Rodriguez was going to fix everything for those clinging to a purity of sport that probably is as long gone and hard to find as one of his deep blasts.
BALCO Barry, they said, might've passed Hank, but Alex Rodriguez, the whistle-clean New York Yankee, would come along soon enough, scrub the record book and make everyone feel good again.
Instead, everyone feels the stomach punch of allegations of performance-enhancing drugs, this time courtesy of a Sports Illustrated report that says Rodriguez tested positive for two anabolic steroids in 2003, when he won the American League MVP award with the Texas Rangers.
"You'll have to talk to the union," Rodriguez told SI. "I'm not saying anything."
Union chief Donald Fehr did not return the magazine's phone calls. Major League Baseball expressed concern that the information was leaked but concluded in a statement Saturday, "We can not make any comment on the accuracy of this report as it pertains to the player named."
We've yet to hear Rodriguez's defense, but pulling the "talk to the union" card isn't the kind of denial that makes you think the report is inaccurate. If there's one thing a skeptical public has come to learn, it's that these stories rarely turn out false. Usually, where there is smoke, more smoke develops, and the end result is either a tearful apology or a trip to a courthouse.
Once again, Jose Canseco, baseball's most reliable whistle blower, looks on the money after making repeated accusations over the past couple of years that Rodriguez wasn't, in fact, clean.
So now the sport reels again. That is, if it's even still capable of reeling anymore. Maybe it's so far gone that even baseball's biggest fish and best regular-season player won't register on the outrage scale anymore.
There were no penalties for testing positive in 2003 as baseball tried to finally enter the modern reality of sports. Nearly 1,200 players were tested, though, and 104 came back positive, according to SI. The list was supposed to remain anonymous, but a 2004 federal raid of a California testing lab that handled the tests uncovered the names. Now they're leaking out.
It's a violation of the deal the union and Major League Baseball made, which is unfair to the players. But that's a legal contention that barely will matter.
Bonds himself just may beat the federal rap about lying under oath, leaving open the slim argument that he didn't "knowingly" take performance-enhancing drugs. It doesn't change the fact they clearly were in his body as he slugged some of his 762 home runs.
While the list of players nailed in baseball's steroid era continues to grow – including, in fairness to the hitters, plenty of pitchers – Rodriguez is particularly damaging, and for myriad reasons. He certainly doesn't look the part of a steroid user, proof that the old suspicions of expanding heads and Popeye arms mean nothing. If you can't trust a guy who is long and mostly lean, with a stroke that sweet, who can you trust anymore?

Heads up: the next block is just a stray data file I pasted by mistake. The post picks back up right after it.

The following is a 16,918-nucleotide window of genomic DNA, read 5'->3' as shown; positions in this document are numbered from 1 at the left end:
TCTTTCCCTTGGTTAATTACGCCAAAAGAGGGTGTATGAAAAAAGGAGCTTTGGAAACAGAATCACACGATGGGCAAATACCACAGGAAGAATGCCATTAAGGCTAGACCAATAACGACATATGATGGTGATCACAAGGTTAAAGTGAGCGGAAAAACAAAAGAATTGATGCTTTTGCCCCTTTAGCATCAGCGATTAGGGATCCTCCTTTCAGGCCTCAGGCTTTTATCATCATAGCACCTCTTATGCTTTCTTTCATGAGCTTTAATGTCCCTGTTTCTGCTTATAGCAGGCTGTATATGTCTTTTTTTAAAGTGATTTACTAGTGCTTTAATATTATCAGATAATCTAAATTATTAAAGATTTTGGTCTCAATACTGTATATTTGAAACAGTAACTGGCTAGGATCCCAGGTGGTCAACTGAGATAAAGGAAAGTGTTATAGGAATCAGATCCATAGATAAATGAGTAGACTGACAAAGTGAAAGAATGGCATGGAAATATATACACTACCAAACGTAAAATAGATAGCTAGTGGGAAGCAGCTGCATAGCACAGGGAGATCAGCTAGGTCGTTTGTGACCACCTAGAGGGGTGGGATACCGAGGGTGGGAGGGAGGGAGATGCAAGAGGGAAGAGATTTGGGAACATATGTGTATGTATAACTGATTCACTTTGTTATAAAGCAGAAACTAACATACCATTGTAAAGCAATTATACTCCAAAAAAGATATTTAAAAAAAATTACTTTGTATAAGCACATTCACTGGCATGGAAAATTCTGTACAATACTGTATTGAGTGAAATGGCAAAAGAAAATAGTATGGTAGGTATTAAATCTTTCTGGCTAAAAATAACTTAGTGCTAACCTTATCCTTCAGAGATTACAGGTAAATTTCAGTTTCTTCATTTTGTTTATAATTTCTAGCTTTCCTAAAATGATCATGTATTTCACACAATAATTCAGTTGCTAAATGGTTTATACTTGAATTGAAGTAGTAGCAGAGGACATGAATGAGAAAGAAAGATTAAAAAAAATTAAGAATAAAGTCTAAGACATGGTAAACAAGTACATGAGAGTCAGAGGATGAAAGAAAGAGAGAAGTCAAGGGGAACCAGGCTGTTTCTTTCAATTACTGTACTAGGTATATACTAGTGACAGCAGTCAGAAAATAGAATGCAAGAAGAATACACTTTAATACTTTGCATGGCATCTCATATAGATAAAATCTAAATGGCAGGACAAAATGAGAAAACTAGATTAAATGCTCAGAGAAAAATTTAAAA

Then there is his age, just 33, a long way from retirement, unlike Bonds. Rodriguez represented the future. Now, it will be a future full of renewed finger pointing and hand wringing.
If baseball wanted its steroid era closed, if it wanted to pretend that through investigations and testing it could move on and above the mess, here comes the ultimate reminder that nothing's changed, nothing's new.
A-Rod won't just be hanging around for another 10 seasons or so; he'll be a perennial MVP candidate, meaning he'll continue to make headlines. The attention paid to Bonds was oversized because of the historic spotlight he was in, chasing the game's most vaunted record. That, too, will be Rodriguez, who has a shot at a whopping 800 home runs.
The Yankees ponied up a $300 million contract last year in part for the revenue boom that would occur when A-Rod – who has 553 homers – surpasses Bonds. It was a guarantee that, even at an astronomical price and in a sagging economy, the new Yankee Stadium would be packed for a season.
Now, who knows? Yankees fans likely will forgive, but this won't be a magical summer of pursuit.
For Rodriguez, the challenge of getting to 763 is even greater. Rodriguez is no Bonds. He cares passionately about his image, one he tried to cultivate through the years, trying to play himself as the clean-cut family man (to Derek Jeter's Manhattan Playboy ways).
That, too, went up in smoke when Rodriguez was splashed across the New York tabs in the repeated company of a muscular stripper not named Mrs. Rodriguez. That led to a messy divorce. Then there was his creeping around Madonna's apartment building.
That nearly broke him. The pressure of the playoffs annually has silenced him. This, however, could be much worse.
Say what you want about Bonds, but his mental strength in shutting out all the distractions, all the allegations, all the angry fans and bitter press that surrounded him was incredible. Bonds could stand in the swirl of anger, cast a glare back and just swat a baseball. It's difficult to imagine anyone else could have survived, let alone thrived, in his world these past few years, especially someone as emotionally needy as A-Rod.
Even positive pressure – such as hitting career home run No. 500 – caused Rodriguez to press and miss. That feat took him 10 days, including an 0-for-22 skid at the plate.
What's this going to do to him? The "A-Fraud" chants? The media circus? The trips to Fenway?
And what's left for baseball, which now looks to a future when a suspected steroid cheat will pass a confirmed one?
At best, fans have to forget the entire thing or be left debating not whether either was clean, but who did and didn't know what he was ingesting. At worst, Bonds is watching from a prison cell. Roger Clemens, too.
The stink of the steroid era continues, and now there may be no Alex Rodriguez coming on a white horse to scrub baseball clean.
Hank Aaron turned 75 this week. Anyone for just giving him his record back?